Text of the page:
Longtime Cambrian Catherine Ryan Hyde, now a celebrated author, will help make it possible for present and future readers to enjoy resources that helped make her success possible.
Ryan Hyde is the author of: “Jumpstart the World,” “Second Hand Heart,” “When I Found You,” “Diary of a Witness,” “The Day I Killed James,” “Chasing Windmills,” “The Year of my Miraculous Reappearance,” “Love in the Present Tense,” “Becoming Chloe,” “Walter’s Purple Heart,” “Electric God,” “Pay It Forward,” “Earthquake Weather,” “Funerals for Horses,” and the forthcoming novels “Second Hand Heart” and “Jumpstart the World.” In addition, a new edition of “Pay It Forward” has recently been released.
The Friends of the Cambria Library will host an afternoon with Ryan Hyde from 2 to 4 p.m. Saturday, June 26, at the site of the future Cambria Library, 1043 Main St.
Cookies and punch will be served. There is no admission charge, but donations of any amount may be made to the library building fund.
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Donors will receive an autographed copy of each of Ryan Hyde’s first three published books, and also be entered in a drawing for a complete set of 12 autographed works.
Earlier this week, Ryan Hyde answered questions from The Cambrian about the value of libraries and what she’ll talk about Saturday:
The Cambrian: Have you found the Cambria Library a useful resource through the years?
Ryan Hyde: I could never have lived without it in my “starving artist” years. Well, I could have lived. But I wouldn’t have achieved what I was trying to achieve. I couldn’t afford short story prize collections, Literary Market books, the books that were making news in the fiction niche I was trying to crack. But even now I’m sitting here with two library books next to my chair. I still can’t afford to buy everything I’d like to read.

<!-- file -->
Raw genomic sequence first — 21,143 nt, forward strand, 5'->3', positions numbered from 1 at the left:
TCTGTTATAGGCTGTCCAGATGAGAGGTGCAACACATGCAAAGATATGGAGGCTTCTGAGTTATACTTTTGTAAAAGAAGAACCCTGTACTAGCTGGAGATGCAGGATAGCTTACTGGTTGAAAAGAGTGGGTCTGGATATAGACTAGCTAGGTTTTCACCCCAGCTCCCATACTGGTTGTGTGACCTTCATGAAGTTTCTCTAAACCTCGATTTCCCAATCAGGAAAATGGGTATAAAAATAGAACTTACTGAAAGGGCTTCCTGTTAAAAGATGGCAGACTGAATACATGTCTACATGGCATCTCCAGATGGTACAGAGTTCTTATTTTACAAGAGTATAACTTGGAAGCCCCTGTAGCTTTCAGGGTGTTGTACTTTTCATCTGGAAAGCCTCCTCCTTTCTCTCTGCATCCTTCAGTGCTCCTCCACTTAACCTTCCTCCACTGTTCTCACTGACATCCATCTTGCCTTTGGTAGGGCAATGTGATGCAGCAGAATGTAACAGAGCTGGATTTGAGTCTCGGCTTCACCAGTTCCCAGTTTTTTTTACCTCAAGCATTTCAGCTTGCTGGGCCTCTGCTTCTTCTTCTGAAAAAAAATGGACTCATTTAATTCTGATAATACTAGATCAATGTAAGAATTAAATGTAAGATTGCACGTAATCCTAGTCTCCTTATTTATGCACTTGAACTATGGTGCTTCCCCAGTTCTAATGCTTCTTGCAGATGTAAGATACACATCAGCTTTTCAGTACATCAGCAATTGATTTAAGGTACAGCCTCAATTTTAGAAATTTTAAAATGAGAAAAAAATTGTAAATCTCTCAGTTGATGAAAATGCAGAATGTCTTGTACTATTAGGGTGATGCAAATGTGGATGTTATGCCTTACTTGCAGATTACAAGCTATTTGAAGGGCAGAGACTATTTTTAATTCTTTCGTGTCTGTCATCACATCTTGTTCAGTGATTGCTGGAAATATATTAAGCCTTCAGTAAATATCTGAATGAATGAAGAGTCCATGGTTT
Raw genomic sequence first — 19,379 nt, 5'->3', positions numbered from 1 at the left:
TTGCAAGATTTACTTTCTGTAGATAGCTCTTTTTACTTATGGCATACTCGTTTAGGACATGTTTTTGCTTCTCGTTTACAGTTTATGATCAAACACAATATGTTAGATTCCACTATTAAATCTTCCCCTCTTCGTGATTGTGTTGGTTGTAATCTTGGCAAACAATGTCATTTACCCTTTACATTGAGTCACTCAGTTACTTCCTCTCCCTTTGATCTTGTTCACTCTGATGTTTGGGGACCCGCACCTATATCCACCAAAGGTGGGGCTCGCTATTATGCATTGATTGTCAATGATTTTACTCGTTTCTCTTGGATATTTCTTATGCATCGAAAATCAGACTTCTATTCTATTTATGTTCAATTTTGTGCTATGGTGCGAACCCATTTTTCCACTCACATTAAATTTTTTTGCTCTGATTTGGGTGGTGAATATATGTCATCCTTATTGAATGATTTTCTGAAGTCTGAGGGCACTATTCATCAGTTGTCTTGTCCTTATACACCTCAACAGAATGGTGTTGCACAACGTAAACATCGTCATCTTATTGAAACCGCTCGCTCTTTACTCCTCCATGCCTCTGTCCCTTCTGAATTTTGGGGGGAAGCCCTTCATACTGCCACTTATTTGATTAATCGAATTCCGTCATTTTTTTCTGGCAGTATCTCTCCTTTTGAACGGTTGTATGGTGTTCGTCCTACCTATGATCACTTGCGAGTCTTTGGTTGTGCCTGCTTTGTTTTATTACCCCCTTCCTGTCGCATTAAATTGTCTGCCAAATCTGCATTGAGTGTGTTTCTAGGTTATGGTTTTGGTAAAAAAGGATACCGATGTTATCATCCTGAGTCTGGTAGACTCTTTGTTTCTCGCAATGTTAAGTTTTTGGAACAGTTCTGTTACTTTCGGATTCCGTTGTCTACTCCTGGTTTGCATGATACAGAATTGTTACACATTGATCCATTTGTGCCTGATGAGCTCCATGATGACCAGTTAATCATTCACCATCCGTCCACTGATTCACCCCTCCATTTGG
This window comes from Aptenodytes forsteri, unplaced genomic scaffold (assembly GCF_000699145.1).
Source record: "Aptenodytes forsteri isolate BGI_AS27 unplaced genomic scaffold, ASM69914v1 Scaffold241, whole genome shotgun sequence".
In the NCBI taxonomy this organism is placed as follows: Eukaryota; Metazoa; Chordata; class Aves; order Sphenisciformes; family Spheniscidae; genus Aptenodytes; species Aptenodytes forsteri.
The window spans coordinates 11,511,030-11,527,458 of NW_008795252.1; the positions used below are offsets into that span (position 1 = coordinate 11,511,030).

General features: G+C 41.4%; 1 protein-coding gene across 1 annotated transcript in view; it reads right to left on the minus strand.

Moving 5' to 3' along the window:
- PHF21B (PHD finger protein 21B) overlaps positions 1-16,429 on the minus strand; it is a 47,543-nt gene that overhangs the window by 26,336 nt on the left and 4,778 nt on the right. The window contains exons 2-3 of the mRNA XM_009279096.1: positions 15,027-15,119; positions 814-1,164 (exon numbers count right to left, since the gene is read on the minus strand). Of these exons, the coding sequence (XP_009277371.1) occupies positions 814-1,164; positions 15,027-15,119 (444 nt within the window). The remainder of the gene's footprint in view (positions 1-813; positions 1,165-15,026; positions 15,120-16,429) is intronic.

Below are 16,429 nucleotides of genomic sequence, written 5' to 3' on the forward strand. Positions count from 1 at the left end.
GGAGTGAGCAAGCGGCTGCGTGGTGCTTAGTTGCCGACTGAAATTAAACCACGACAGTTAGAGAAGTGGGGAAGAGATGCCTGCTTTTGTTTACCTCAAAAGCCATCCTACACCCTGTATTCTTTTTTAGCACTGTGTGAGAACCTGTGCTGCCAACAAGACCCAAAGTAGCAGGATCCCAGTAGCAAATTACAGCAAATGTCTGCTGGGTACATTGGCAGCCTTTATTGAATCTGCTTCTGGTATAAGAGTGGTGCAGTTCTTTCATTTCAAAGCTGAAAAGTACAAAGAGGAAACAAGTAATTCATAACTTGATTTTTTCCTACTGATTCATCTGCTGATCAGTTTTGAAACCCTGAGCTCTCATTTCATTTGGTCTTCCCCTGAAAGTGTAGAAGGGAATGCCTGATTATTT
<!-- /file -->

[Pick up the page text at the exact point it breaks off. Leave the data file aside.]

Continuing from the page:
The Cambrian: Before your work was published, did you ever think your books would be on the library’s shelves?
Ryan Hyde: In a word, no. I dreamed it. But I wouldn’t have bet on it.
The Cambrian: What can libraries do for individuals?
Ryan Hyde: It can educate them. Literally. If used properly, it can serve as a free substitute for a formal education. It can make readers out of them, even if they’ve forgotten how that feels. And this is such a wired world. And we think everybody has a computer. We forget there are still those who can’t afford to be online. So the library is their “great equalizer.”
The Cambrian: What can libraries do for communities?
Ryan Hyde: I think they can smooth the edges of the social distinctions between “haves” and “have nots.” Because everybody with a library card is equal in that world.
The Cambrian: What you like to see The Cambria library become?
Ryan Hyde: Bigger. I’d like to see it spread its elbows and become what it just doesn’t have room to become now.
The Cambrian: Finally, can you offer a bit more about what your topic Saturday — “Actual fiction, literature and something more for readers”—will be about?
Ryan Hyde:… I was asked, by e-mail, what I’d like to talk about… It wasn’t meant to be a final answer. … Here’s what I meant.
I’m not going to talk about movies. Or foundations. Or concepts. Or changing the world with kindness. I’m celebrating the release this fall of my 13th and 14th published book, and I have no more patience with being held back in the one that came out a decade ago. Mainly because most of the people who are interested in “Pay It Forward” don’t even tie it in with reading. And I want to talk about books and reading. And libraries.
So my final answer is that I’m going to talk about books and libraries, and where they fit in a rapidly changing landscape. I’m giving away copies of my three earliest books, so in a way I’m going back in time. But I want to talk about all that has changed since I started on this road, and all that has stayed the same, and how reading still has an important place, and how important the people are who still value books.
For more on Ryan Hyde, visit her new website at www.catherineryanhyde.com. For more information about the event, call Dora Lane at 927-0459.